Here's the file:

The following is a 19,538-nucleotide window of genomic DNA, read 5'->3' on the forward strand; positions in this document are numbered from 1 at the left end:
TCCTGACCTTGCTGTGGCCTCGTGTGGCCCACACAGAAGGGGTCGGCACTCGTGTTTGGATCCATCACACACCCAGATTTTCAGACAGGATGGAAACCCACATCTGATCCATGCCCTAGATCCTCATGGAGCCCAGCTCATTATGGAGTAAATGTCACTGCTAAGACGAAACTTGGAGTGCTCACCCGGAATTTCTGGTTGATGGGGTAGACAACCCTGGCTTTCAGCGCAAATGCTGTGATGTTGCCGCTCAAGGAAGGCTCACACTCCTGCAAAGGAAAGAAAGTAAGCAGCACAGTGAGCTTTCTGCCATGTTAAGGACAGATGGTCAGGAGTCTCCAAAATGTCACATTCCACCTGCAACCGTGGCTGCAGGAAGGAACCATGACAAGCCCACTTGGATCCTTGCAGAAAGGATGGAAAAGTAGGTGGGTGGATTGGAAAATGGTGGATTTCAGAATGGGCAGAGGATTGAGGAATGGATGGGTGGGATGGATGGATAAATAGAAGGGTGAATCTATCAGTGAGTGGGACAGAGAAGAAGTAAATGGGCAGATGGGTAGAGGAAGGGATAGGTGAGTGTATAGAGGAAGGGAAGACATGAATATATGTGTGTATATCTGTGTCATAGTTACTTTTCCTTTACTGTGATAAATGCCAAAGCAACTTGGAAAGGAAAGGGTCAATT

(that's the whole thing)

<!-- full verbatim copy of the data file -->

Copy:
The following is a 19,538-nucleotide window of genomic DNA, read 5'->3' on the forward strand; positions in this document are numbered from 1 at the left end:
TCCTGACCTTGCTGTGGCCTCGTGTGGCCCACACAGAAGGGGTCGGCACTCGTGTTTGGATCCATCACACACCCAGATTTTCAGACAGGATGGAAACCCACATCTGATCCATGCCCTAGATCCTCATGGAGCCCAGCTCATTATGGAGTAAATGTCACTGCTAAGACGAAACTTGGAGTGCTCACCCGGAATTTCTGGTTGATGGGGTAGACAACCCTGGCTTTCAGCGCAAATGCTGTGATGTTGCCGCTCAAGGAAGGCTCACACTCCTGCAAAGGAAAGAAAGTAAGCAGCACAGTGAGCTTTCTGCCATGTTAAGGACAGATGGTCAGGAGTCTCCAAAATGTCACATTCCACCTGCAACCGTGGCTGCAGGAAGGAACCATGACAAGCCCACTTGGATCCTTGCAGAAAGGATGGAAAAGTAGGTGGGTGGATTGGAAAATGGTGGATTTCAGAATGGGCAGAGGATTGAGGAATGGATGGGTGGGATGGATGGATAAATAGAAGGGTGAATCTATCAGTGAGTGGGACAGAGAAGAAGTAAATGGGCAGATGGGTAGAGGAAGGGATAGGTGAGTGTATAGAGGAAGGGAAGACATGAATATATGTGTGTATATCTGTGTCATAGTTACTTTTCCTTTACTGTGATAAATGCCAAAGCAACTTGGAAAGGAAAGGGTCAATT